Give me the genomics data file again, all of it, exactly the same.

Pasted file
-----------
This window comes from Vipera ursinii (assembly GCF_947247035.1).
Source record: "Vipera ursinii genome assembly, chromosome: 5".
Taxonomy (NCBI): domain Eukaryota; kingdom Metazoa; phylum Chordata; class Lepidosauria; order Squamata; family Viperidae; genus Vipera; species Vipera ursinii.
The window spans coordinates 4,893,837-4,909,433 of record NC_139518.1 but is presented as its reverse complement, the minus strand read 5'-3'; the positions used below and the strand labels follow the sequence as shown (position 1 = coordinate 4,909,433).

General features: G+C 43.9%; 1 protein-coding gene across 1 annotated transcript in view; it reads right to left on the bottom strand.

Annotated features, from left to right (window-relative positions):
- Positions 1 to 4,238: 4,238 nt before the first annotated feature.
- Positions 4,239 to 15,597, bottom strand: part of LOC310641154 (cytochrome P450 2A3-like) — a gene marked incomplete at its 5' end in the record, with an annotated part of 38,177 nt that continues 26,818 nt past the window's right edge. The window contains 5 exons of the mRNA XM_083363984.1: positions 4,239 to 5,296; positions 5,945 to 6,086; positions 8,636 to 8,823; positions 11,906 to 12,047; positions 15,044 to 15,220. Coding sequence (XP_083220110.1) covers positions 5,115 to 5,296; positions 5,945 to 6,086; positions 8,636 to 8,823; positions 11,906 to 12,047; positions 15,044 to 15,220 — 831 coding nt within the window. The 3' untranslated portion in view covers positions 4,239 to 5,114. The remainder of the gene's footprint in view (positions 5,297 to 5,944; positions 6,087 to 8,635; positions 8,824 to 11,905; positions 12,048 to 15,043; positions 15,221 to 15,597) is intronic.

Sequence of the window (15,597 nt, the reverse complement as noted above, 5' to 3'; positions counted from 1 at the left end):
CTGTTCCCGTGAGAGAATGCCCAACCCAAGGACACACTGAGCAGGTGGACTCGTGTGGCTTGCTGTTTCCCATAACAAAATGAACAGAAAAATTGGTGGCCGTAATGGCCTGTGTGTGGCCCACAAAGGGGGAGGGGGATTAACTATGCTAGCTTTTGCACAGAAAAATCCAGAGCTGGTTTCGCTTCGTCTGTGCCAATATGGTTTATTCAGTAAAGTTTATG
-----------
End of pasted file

This window comes from Vipera ursinii (assembly GCF_947247035.1).
Source record: "Vipera ursinii genome assembly, chromosome: 5".
Taxonomy (NCBI): domain Eukaryota; kingdom Metazoa; phylum Chordata; class Lepidosauria; order Squamata; family Viperidae; genus Vipera; species Vipera ursinii.
The window spans coordinates 4,893,837-4,909,433 of record NC_139518.1 but is presented as its reverse complement, the minus strand read 5'-3'; the positions used below and the strand labels follow the sequence as shown (position 1 = coordinate 4,909,433).

General features: G+C 43.9%; 1 protein-coding gene across 1 annotated transcript in view; it reads right to left on the bottom strand.

Annotated features, from left to right (window-relative positions):
- Positions 1 to 4,238: 4,238 nt before the first annotated feature.
- Positions 4,239 to 15,597, bottom strand: part of LOC310641154 (cytochrome P450 2A3-like) — a gene marked incomplete at its 5' end in the record, with an annotated part of 38,177 nt that continues 26,818 nt past the window's right edge. The window contains 5 exons of the mRNA XM_083363984.1: positions 4,239 to 5,296; positions 5,945 to 6,086; positions 8,636 to 8,823; positions 11,906 to 12,047; positions 15,044 to 15,220. Coding sequence (XP_083220110.1) covers positions 5,115 to 5,296; positions 5,945 to 6,086; positions 8,636 to 8,823; positions 11,906 to 12,047; positions 15,044 to 15,220 — 831 coding nt within the window. The 3' untranslated portion in view covers positions 4,239 to 5,114. The remainder of the gene's footprint in view (positions 5,297 to 5,944; positions 6,087 to 8,635; positions 8,824 to 11,905; positions 12,048 to 15,043; positions 15,221 to 15,597) is intronic.

Sequence of the window (15,597 nt, the reverse complement as noted above, 5' to 3'; positions counted from 1 at the left end):
CTGTTCCCGTGAGAGAATGCCCAACCCAAGGACACACTGAGCAGGTGGACTCGTGTGGCTTGCTGTTTCCCATAACAAAATGAACAGAAAAATTGGTGGCCGTAATGGCCTGTGTGTGGCCCACAAAGGGGGAGGGGGATTAACTATGCTAGCTTTTGCACAGAAAAATCCAGAGCTGGTTTCGCTTCGTCTGTGCCAATATGGTTTATTCAGTAAAGTTTATG